A “better” explanation for motion-reversal, Eagleman and his team conclude, is a form of “perceptual rivalry,” the phenomenon by which the brain generates multiple (or flat-out wrong) interpretations of a visually ambiguous scene. Classic examples of perceptual rivalry include the spatially ambiguous Necker cube, the hollow-face illusion, and – one of my personal favorites – the brain-bending silhouette illusion, famously illustrated by a spinning dancer that seems to switch directions at the drop of a hat.

[The Straight DopeLiveScienceGeekPNASVision Research]


I Am So Tempted to Say that These European Crows Are Racists

Post 5536    Annalee Newitz

I Am So Tempted to Say that These European Crows Are Racists                                  I Am So Tempted to Say that These European Crows Are Racists

In Europe, there are two groups of crows who are almost identical — except for for thing. Carrion crows are all black, while hooded crows have patches of gray. Each group prefers to mate with their own color. It sounds like what humans would call racism, but instead it’s a lesson in the limits of anthropomorphism.

Photo of a hooded crow by Nikolay Tretyakov

Two studies published this week in Science represent exhaustive analysis of the two crow groups, from their behavior to their genomes. What the researchers found was that the two groups occupied very-rigidly divided territories, with a thin “hybrid” zone running between them that was no more than 150 km wide at any point. In the map below, you can see the crow territories. Carrion crows are in the dark region in western Europe, and hooded crows are in the lighter central and eastern European areas. The dark line is the hybrid zone, where the two groups meet and often interbreed, producing fertile offspring.

I Am So Tempted to Say that These European Crows Are Racists

Still, the birds overwhelmingly prefer to mate with other birds of the same color. This reinforces the color differences between the two groups. Does that mean the two groups are becoming separate species?

It seems very unlikely. After exhaustive analysis, the two groups of researchers concluded that the crows were pretty much genetically identical. There were only three differences between them: color, the colors they preferred when it came to mating choices, and dominance behavior (carrion crows have slightly higher levels of hormones that govern aggression). Of the 82 DNA base pairs that differed between the two birds, reported evolutionary biologist Jochen Wolf and his team, “81 of them were concentrated in one genomic region coding for genes involved in coloration and visual perception.”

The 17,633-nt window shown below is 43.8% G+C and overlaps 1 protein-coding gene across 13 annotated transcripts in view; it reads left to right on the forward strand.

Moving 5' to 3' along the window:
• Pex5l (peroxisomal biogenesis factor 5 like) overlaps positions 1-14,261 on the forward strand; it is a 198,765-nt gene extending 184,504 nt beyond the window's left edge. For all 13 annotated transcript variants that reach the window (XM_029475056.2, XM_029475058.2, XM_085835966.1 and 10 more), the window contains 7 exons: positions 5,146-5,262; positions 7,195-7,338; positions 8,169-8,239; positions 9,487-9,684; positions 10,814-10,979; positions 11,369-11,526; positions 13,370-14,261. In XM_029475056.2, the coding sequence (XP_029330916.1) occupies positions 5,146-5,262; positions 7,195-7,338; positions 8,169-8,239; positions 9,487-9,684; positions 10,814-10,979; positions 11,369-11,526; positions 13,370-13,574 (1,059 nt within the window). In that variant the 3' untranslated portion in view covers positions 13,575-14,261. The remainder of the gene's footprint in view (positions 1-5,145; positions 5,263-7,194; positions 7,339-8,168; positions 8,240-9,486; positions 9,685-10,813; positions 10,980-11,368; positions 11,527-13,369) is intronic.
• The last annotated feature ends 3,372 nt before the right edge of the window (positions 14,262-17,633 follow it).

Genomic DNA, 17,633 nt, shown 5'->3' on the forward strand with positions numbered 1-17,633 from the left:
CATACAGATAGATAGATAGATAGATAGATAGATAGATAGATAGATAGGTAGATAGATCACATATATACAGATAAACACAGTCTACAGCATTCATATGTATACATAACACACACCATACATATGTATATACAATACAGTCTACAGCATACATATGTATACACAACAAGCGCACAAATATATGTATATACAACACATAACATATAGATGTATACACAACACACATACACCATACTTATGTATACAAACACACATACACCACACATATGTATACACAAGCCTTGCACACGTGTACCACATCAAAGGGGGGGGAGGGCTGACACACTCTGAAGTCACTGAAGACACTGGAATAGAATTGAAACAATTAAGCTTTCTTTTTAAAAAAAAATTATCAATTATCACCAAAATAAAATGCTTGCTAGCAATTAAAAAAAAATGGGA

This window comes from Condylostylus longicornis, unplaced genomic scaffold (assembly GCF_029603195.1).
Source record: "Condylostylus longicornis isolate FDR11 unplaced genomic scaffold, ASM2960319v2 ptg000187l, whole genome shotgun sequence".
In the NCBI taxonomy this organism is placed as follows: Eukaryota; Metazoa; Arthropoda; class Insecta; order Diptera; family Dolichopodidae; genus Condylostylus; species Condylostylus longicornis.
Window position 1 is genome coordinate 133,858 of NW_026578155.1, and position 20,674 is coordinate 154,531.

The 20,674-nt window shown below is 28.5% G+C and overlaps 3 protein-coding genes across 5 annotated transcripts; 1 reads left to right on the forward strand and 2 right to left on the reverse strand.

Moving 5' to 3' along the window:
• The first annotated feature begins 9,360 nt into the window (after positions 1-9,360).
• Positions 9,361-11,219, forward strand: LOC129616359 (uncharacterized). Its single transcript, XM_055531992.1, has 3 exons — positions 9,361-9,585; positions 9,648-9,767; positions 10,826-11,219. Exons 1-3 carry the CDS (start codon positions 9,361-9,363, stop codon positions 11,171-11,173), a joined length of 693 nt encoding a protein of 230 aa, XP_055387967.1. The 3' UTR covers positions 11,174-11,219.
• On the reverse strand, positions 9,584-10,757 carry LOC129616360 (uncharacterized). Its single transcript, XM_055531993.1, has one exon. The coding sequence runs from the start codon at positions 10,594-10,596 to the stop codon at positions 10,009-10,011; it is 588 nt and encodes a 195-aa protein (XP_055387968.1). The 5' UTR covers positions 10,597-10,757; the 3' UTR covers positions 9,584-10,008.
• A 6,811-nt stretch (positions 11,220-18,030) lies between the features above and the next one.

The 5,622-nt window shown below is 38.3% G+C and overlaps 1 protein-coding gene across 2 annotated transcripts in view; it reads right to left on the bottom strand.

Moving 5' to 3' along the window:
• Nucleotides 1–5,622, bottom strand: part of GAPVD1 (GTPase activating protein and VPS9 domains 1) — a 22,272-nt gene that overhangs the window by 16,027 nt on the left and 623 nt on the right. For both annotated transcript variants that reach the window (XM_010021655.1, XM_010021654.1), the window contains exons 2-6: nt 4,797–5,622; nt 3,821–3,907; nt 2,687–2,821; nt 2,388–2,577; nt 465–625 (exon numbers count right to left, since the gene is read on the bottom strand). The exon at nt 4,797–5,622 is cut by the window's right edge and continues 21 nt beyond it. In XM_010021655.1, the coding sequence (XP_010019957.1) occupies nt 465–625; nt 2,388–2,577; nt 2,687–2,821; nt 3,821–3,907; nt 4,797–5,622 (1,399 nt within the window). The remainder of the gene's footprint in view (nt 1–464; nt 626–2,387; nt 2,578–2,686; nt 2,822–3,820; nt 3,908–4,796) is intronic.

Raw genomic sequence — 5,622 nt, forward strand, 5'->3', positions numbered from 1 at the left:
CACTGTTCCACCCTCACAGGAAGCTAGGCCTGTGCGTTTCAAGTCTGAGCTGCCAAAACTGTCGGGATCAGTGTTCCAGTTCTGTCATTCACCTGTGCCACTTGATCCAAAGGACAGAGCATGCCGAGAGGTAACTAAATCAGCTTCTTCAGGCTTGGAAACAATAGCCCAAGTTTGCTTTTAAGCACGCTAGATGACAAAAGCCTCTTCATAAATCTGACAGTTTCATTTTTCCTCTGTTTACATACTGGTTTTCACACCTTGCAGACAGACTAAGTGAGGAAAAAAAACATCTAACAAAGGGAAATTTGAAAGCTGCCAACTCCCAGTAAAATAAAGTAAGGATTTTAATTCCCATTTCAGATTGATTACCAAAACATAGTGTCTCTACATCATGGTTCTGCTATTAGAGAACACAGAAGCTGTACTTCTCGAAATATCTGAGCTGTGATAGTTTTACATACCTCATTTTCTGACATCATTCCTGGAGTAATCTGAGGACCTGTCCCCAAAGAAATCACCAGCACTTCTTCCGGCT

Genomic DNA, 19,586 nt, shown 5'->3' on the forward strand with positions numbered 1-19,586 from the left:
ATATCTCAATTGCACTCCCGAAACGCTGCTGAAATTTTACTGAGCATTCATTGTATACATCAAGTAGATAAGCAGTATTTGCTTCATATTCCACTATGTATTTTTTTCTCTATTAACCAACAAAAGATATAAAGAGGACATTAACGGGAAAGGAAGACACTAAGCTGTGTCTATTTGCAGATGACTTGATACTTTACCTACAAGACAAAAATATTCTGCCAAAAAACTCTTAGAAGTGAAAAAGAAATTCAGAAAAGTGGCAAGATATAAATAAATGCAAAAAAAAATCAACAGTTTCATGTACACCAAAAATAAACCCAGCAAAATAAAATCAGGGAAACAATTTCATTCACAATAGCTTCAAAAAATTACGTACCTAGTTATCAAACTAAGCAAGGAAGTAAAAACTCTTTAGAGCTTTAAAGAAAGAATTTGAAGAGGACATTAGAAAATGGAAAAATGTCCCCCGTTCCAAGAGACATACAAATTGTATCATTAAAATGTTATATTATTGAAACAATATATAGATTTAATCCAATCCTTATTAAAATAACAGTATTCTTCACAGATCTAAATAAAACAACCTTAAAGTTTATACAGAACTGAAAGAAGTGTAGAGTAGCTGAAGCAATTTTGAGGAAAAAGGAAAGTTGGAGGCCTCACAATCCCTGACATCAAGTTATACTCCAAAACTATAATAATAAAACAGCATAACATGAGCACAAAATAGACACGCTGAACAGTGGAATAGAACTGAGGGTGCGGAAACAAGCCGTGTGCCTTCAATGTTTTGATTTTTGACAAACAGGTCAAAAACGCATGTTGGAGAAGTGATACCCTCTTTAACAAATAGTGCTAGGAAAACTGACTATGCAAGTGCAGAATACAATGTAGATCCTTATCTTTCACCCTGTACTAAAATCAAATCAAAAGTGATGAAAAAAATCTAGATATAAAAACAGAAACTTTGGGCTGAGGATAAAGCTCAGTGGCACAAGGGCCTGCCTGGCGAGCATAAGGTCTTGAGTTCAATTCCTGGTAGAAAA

What this means is that the birds didn’t just differ in color — they differed in their abilities to perceive color. The more they choose birds of the same color, the more they evolved to perceive those color differences.

And this brings me back to my earlier assertion, which is that this is one of those scenarios in animal behavior where it’s extremely tempting to impose a human perspective and say that these crows are racists. They prefer to mate with their own color. The crows even have an actual color line running through their European habitat, dividing black from piebald. But the fact is that these crows’ mating choices have nothing to do with a slave economy, historical inequalities between groups, or cultural conflicts — all hallmarks of human racism.

There is undeniably a certain mystery behind why the birds evolved to be so acutely sensitive to color in mating choice. But they are hardly the first birds to fetishize feather colors for seemingly no reason other than sexual desire, as the peacock’s insane tail attests. The researchers suggest the two groups may have been separated by environmental conditions at some point in their evolution, and only reencountered each other relatively recently in species time. And their future is uncertain too. One group of researchers believe that the carrion will eventually overwhelm the hooded crows, while another believes the opposite.

But for now, these crows are testimony to the way small genetic differences can lead to scenarios that seem — from a human perspective — far more meaningful than they actually are.

Read a great summary of the two papers at Nature